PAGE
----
China’s Rising Pile of Infrastructure Debt

China’s Rising Pile of Infrastructure Debt

Beijing and the countries it is investing in begin to learn the true cost of development

While China’s emergence as the world’s second biggest economy has led many developing countries to Beijing as the panacea for all economic issues, especially those related to infrastructure development, the country’s leaders are awakening to a new reality: underperformance and debt heading for a crisis.

A recent Oxford University titled “Does infrastructure investment lead to economic growth or economic fragility? Evidence from China” says overinvestment in economically unviable projects has left the country the most indebted of the 25 most emerging markets including India and Brazil and is now turning into a major issue to handle.

As Asia Sentinel has reported previously, China and the countries it is investing in are growing startling piles of debt out of governmental hubris in Bseijing. But some of the numerous projects are in danger of stopping and for most of the system profitability is believed to be problematical.

With current debt-to-GDP standing at 282 percent, exceeding that of many advanced Western economies including the US, and its per capita debt now above US$20,000, the study predicts an “infrastructure-led national financial and economic crisis” that could extend to many international markets, especially those deeply linked today with China’s economy and seeking to benefit from its ‘Silk Road’ projects.

Conventional wisdom dictates that infrastructure development precedes economic development. This is precisely the logic that countries like Pakistan, which are economically aligned with China, are currently following. However, China may prove the exception, dragging its economically aligned countries along with it.

The researchers suggest that over half of the infrastructure projects completed in China during the past three decades have performed poorly, while only 28 percent can be considered to be genuinely economically productive.

The reason, as the study suggests, for this is high “propensity to cost overruns and benefit shortfalls.” Interestingly, as the evidence suggests, debt-financed “infrastructure investments in China suffered average cost overruns of 30.6 percent” for the 95 projects studied, leading ultimately to serious shortfalls in the expected benefits and consequent loss of “economic value.” Hence, earnings have fallen far short of what given projects were expected to yield.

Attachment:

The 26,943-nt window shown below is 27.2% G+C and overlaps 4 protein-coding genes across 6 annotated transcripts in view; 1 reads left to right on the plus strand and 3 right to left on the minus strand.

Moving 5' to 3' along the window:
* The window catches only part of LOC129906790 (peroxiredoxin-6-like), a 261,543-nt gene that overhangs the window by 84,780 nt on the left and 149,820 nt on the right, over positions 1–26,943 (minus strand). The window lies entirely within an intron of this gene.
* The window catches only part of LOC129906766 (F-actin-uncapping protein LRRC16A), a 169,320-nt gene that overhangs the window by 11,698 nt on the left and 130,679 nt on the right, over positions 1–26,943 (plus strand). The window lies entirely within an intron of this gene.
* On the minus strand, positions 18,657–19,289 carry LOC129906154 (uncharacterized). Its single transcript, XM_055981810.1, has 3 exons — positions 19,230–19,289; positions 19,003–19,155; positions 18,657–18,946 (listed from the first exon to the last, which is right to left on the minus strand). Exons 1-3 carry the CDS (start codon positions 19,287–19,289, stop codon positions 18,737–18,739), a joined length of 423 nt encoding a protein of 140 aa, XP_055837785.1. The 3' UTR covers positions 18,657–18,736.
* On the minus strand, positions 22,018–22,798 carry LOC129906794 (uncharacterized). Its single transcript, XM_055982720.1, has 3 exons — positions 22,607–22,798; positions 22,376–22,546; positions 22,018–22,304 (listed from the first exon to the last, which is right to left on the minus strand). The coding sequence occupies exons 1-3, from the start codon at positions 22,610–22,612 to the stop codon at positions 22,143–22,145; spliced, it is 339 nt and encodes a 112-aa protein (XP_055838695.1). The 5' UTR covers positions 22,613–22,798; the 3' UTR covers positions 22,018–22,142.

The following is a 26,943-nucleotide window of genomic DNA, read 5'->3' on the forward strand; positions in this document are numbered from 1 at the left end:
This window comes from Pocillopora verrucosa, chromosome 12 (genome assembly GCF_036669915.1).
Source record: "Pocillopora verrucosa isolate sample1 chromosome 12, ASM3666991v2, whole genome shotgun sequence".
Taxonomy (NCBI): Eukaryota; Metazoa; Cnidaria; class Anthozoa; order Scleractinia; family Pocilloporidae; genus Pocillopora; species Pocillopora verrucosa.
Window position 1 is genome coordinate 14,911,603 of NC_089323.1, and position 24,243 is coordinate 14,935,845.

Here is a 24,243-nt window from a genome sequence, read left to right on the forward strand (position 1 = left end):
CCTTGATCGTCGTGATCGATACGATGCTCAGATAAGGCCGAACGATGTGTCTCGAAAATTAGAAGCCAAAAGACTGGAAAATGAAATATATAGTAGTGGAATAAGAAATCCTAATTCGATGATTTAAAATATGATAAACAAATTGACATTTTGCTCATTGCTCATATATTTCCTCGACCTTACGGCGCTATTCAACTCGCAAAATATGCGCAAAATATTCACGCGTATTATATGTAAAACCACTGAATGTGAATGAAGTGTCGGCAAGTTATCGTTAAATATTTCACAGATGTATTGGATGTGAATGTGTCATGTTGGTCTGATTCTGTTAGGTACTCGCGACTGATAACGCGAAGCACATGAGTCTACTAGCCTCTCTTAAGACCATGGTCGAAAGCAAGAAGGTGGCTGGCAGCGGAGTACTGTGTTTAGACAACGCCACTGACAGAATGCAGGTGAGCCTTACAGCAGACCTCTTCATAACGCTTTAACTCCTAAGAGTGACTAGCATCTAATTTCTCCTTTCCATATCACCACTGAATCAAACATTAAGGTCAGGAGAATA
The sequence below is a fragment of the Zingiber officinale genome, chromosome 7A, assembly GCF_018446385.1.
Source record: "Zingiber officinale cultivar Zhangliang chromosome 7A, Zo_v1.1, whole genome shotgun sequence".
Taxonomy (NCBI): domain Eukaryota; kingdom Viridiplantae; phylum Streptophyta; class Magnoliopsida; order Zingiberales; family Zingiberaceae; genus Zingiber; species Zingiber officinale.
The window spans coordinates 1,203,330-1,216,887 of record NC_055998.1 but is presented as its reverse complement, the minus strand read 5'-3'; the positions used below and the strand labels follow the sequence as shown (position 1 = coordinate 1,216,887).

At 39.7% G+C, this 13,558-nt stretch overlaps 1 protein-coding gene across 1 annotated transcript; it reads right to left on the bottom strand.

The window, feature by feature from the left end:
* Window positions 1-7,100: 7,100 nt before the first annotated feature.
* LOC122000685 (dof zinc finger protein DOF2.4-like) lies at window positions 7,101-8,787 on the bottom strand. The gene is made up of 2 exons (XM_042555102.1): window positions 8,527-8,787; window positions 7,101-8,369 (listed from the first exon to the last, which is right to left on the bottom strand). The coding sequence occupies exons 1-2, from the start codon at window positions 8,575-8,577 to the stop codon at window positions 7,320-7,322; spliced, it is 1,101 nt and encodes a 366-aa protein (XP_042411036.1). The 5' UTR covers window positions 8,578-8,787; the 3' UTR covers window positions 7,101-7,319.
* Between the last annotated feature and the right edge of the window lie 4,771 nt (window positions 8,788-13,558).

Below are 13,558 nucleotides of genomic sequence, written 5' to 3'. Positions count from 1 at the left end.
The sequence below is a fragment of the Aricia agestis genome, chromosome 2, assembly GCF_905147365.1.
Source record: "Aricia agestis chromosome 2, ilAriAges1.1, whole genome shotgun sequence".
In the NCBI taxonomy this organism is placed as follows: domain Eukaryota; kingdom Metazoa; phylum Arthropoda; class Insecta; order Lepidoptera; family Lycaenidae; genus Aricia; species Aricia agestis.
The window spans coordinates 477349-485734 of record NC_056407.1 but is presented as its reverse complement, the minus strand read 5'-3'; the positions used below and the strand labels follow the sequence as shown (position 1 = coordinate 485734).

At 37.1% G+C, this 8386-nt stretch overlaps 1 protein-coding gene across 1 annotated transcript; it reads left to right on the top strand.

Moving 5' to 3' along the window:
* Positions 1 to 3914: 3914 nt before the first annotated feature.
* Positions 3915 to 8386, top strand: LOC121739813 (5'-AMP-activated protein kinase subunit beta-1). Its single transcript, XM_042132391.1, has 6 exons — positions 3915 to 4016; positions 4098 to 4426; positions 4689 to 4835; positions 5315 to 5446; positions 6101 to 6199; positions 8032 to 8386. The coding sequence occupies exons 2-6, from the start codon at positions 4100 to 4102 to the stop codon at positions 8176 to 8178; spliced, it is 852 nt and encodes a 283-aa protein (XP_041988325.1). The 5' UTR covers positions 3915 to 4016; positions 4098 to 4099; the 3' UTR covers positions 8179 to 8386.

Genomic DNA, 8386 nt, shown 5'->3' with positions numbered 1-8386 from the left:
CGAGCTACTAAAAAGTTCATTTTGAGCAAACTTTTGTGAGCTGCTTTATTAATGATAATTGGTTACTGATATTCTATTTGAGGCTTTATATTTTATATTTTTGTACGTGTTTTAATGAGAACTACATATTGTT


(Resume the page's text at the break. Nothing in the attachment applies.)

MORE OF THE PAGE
A case in point is of China’s YuanMo expressway. The study argues that “there was no plausible scenario in which—after suffering a 24 percent cost overrun, a 49 percent traffic shortfall, and a 53 percent toll-price shortfall—the YuanMo expressway could yield a positive return.” Hence the conclusion: cost overruns and revenue shortfalls from poor infrastructure investments caused a build-up of debt and increased the risk of economic fragility.

As the evidence suggests, “between 2000 and 2014 China’s total debt grew from US$2.1 trillion to US$28.2 trillion, in current prices—an increase of US$26.1 trillion, greater than the GDP of the US, Japan, and Germany combined. The growth in China’s absolute debt is neck and neck with the total capital investment, which between 2000 and 2014 was cumulatively US$29.1 trillion.”

These figures directly challenge the prevailing wisdom that investment in infrastructure leads to economic growth.  In the case of China, the contrary has happened, and the reason for such an internally fragile situation is poor economic decisions based upon what the authors call “delusional optimism” rather than rational thinking and accurate estimates of cost and benefits, which then directly contribute to the pile of debt.  

Needless to say, as the study has found, “China’s is the second-most indebted government in the world” after Japan. This has happened in conjunction with the fact that China is also the “world’s biggest spender on fixed assets in absolute terms.”

With most of the investments being debt-fueled since 2000, the question of the economic viability of these projects thus necessarily emerges and leads to an explanation of why, taking a cue from the study, “the most tangible consequences of poor investment decisions have been an accumulation of a destabilizing pile of debt in the economy; unprecedented monetary expansion—even larger than the quantitative easing programs of the US, the Euro area, the UK, and Japan combined—and subsequent economic fragility to financial crises.”

Most certainly, the “debt-fueled” investments in projects expected to yield high revenue and other benefits have become the bane of China’s economy. However, against conventional wisdom, China is continuing to follow the same economic logic in investments it is making overseas.